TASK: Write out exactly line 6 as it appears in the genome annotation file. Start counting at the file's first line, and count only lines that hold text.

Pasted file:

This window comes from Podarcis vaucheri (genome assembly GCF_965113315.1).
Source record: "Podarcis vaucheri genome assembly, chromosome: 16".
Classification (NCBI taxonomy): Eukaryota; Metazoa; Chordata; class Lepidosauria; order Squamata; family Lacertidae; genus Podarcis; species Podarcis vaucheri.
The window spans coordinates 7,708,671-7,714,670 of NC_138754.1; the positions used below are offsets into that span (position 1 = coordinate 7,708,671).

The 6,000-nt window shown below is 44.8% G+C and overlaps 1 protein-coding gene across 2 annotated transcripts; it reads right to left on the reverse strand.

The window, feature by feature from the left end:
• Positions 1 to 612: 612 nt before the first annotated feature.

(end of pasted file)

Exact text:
The window, feature by feature from the left end: